2. Have a well-stocked medicine cabinet. Essentials include bandaids and bandages of various sizes, tweezers and a magnifying glass, peroxide and alcohol for cleaning wounds, antiseptic/antiobiotic cream or ointment to protect them. Target’s generic brands are great. Try their version of Immodium for diarrhea–it works just fine (and this is something you definitely want to have around, especially for visitors). Forget cough syrup–the Target version of Mucinex DM tablets are better than syrup, as good as the brand name, and much cheaper. I prefer aspirin to all the aspirin substitutes (thousands of years of willow bark use can’t be all wrong), but I buy it at the dollar store, where it’s priced as it should be; if you have kids, check out the online discussions of what other analgesic might be preferred. For rashes, chafing, and any other skin problems (not near the eyes!), use hydrocortisone cream. Again, the dollar store usually carries it, and there’s little brand difference. Pure aloe gel is also good for skin problems and minor burns; drugstores carry it (or buy the plant, snap off a leaf, and squeeze out the gel). Alcon’s Naphcon A eyedrops are great for most minor eye problems, including non-contact pinkeye; a little pricy, but worth it in need!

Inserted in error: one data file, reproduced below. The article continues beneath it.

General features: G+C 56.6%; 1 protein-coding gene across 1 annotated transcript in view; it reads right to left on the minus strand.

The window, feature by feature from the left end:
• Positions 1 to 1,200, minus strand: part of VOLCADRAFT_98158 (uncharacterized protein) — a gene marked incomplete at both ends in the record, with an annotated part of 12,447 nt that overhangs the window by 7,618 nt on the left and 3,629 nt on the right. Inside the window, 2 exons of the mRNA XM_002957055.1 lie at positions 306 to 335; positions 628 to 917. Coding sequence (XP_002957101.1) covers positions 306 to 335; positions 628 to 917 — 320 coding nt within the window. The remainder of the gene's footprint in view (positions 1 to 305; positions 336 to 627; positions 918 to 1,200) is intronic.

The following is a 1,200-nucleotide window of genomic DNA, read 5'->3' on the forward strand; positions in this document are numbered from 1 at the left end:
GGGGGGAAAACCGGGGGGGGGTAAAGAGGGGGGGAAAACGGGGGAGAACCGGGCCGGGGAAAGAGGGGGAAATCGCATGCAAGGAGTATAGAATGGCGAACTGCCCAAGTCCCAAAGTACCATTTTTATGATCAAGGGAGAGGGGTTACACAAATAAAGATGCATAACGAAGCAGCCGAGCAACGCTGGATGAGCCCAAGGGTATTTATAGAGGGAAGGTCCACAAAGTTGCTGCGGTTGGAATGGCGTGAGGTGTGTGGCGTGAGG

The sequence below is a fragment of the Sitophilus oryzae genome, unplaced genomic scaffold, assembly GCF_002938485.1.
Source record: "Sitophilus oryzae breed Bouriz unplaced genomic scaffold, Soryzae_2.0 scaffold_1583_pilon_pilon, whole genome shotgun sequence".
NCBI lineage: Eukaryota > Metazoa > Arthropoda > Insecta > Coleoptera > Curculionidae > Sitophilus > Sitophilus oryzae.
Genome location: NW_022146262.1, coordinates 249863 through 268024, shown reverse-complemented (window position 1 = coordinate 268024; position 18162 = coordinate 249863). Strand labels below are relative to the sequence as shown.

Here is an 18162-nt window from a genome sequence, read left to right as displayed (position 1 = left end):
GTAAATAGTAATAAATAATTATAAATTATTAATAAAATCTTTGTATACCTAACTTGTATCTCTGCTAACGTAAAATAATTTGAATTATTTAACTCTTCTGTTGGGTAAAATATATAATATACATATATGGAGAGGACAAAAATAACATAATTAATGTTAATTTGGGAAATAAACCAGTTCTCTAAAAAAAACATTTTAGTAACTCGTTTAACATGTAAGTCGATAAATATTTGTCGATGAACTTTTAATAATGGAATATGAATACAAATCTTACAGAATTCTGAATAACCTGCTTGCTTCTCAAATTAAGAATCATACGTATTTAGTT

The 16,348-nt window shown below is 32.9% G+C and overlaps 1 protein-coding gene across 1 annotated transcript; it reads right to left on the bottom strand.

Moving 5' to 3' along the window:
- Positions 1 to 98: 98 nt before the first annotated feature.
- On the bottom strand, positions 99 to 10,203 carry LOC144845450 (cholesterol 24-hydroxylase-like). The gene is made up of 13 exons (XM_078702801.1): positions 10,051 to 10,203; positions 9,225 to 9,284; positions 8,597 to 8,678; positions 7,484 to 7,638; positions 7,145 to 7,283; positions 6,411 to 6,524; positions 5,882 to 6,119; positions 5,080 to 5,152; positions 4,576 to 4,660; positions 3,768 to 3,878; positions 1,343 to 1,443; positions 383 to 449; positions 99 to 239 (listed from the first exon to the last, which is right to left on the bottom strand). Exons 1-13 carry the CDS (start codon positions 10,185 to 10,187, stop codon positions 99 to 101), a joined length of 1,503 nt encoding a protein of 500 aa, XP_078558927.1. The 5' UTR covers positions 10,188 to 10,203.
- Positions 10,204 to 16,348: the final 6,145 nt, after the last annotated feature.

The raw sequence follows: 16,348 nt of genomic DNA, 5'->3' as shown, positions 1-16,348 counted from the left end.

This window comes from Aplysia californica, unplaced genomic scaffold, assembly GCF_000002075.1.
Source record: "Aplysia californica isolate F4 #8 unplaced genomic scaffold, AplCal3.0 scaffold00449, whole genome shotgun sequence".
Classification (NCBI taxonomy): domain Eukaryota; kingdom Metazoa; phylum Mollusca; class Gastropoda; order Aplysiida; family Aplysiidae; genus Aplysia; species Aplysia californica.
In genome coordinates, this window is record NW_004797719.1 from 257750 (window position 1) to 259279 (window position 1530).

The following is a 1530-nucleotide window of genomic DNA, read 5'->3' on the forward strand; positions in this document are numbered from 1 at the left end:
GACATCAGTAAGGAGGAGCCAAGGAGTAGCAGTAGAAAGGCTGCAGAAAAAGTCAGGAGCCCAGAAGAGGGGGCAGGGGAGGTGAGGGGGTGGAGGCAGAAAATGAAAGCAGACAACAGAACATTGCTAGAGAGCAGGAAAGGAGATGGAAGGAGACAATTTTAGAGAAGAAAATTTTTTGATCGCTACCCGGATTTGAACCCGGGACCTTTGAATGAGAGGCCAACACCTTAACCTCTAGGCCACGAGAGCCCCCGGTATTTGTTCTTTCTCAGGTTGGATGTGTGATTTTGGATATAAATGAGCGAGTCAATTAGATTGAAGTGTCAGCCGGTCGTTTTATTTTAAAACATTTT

Habanero aka Scotch Bonnet aka ata rodo--in any language, hot but delicious